How to make your website ‘print friendly’ using CSS

Unfortunately a great deal of websites put little or no effort into providing their content in a printer-friendly fashion.

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No matter what your website has to offer sooner or later someone will need to print a page. With a bit of luck it will print how it appears on the screen, although this is unlikely. The good news is it’s relatively easy to optimise your website for print which will greatly enhance the value of your website.

The secret to creating printable pages is being able to identify and control the “content areas” of your website. Most websites are composed of a header, footer, sidebars/sub-navigation, and one main content area. Control the content area and most of your work is done.

First, some tips on making your website print-friendly:

Size Your Page For Print

By far the most common print specific adjustment is setting the page width. Depending on your website your may need to control the width of the whole body or just the main content areas.

 

Avoid Unnecessary HTML Tables

As with any website design avoid using tables to structure content, instead use DIV elements and control the layout using CSS.

The only place for tables is for content – that is, tables of information.

Know Which Portions Of The Page Don’t Have Any Print Value

Web visitors print your page because of the content on it, not to see the supporting images and presentation content.

Some common content to remove – advertising, menus and images which are outside of the content.

Use Page Breaks

It’s likely that some of your content will be separated over several pages, however this may not be appropriate for the content.

You can use the page-break-before and page-break-after CSS properties to control how the content is split over the printed pages. For example, you may want to have all H2 print on a new page.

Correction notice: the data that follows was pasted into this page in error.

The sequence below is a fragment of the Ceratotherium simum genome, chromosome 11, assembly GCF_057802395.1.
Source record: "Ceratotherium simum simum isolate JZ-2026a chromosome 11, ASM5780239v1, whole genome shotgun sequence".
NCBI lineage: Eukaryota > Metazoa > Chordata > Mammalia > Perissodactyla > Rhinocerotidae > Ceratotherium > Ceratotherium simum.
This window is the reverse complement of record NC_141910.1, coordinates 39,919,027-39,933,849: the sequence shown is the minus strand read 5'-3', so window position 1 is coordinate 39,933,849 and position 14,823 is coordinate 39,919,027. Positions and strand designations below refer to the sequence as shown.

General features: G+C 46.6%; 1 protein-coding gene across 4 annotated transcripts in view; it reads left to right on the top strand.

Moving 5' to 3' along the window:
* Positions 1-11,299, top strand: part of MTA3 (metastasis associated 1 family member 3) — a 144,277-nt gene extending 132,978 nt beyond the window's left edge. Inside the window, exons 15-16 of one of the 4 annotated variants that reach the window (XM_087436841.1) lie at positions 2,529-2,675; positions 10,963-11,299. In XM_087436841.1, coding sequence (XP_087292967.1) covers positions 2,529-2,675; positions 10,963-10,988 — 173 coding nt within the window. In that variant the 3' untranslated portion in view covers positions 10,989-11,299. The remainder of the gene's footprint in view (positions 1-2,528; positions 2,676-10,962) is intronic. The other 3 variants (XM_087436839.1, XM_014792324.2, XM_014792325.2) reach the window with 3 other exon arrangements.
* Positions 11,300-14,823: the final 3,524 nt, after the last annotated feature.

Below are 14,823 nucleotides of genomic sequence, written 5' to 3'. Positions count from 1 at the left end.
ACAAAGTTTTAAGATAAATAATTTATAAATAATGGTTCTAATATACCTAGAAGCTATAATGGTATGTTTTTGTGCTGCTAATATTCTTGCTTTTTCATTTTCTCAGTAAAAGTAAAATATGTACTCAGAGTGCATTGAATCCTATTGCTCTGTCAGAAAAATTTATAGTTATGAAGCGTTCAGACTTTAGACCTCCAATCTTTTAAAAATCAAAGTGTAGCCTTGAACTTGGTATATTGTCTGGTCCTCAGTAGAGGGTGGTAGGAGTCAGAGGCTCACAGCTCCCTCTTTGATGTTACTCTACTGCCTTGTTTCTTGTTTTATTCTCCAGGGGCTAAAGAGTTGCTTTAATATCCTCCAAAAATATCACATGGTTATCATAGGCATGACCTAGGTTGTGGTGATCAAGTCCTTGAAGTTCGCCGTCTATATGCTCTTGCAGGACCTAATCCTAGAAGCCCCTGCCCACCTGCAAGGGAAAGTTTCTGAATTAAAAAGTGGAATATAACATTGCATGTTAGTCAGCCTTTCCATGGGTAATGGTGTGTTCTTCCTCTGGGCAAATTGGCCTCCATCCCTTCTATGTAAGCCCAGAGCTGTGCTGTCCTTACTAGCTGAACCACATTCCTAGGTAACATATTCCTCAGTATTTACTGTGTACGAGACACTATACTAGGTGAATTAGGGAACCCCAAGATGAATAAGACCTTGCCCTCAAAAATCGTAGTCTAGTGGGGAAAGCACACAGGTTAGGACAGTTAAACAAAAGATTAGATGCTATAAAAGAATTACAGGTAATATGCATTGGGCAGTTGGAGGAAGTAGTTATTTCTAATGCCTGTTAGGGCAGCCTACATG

Test!

Like any type of programming, testing is important. Note that if you have a website that serves dynamic data, you wont be able to win all the time but you may be able to figure a scheme to format the content most of the time. Be sure to test in multiple browsers such as Internet Explorer, Firefox and Safari.

How to make your website ‘print friendly’ using CSS

With the following steps you’ll be well on your way to having a print-friendly website.

Step 1: Create the print media CSS link

There are two options for creating the print style sheet – you can use an existing style sheet or create a new separate one.

Option 1: Using an existing style sheet (CSS file)

    1. Open your style sheet and add the following query to the bottom
@media only print {

}

Option 2: Using a new separate style sheet (CSS file)

  1. Create a new file called ‘print.css’ along with your other CSS files. In this example the file is saved to itsupportguides.com/template/css/print.css
  2. Add the following code to the ‘HEAD’ of your HTML document/template
    <link rel="stylesheet" href="/template/css/print.css" type="text/css" media="print" />

Step 2: Print a page and take note of the changes required

Print a page from your website and take note of what doesn’t print well – for example, is content being split over several pages? Is some content taking not required on a print out (such as banners and navigation)? Are the headings and text an appropriate size?

Step 3: Identify your content areas and required changes

The easiest way to identify your content areas is by using Firefox and installing the Firebug plug-in.
Firebug allows you to quickly identify each content area by point and clicking.

  1. If you haven’t already, install Firefox (http://www.mozilla.org/en-US/firefox/fx/) and the Firebug plug-in (http://getfirebug.com/)
  2. Open your website and run the Firebug plug-in by clicking on the Firebug icon at the top right of the window
  3. CSS-Print1
  4. Click on the pointer icon at the top left of the Firebug toolbar
  5. CSS-Print2
  6. Using your mouse, hover over your website. You will see a blue highlight around each content area as you hover over. Click on the content area which needs the print-friendly CSS.
  7. CSS-Print3
  8. In this example we need to specify the width of the ‘main-content’ DIV element. From the right-hand side of the Firebug tool we can see the existing code (#main-content)

Step 4: Add the print-friendly CSS

  1.  Using the CSS sheet you created in step 1 add you print CSS code. For example
  2. #main-content { min-width: 1300px;  }
  3. Using print preview check that your print out is working as you want

Step 5: Repeat for each content area

Repeat for each content area which isn’t printing as you want.

Another common change is to disable specific elements, such as breadcrumbs, banners and menus.

You can do this by using the display: none CSS. For example:

#ads-top {display:none; }
.breadcrumbs {display:none;}

And as always – TEST! Print your website landscape and horizontal, print out a few different pages and continue customising until you have the desired outcome.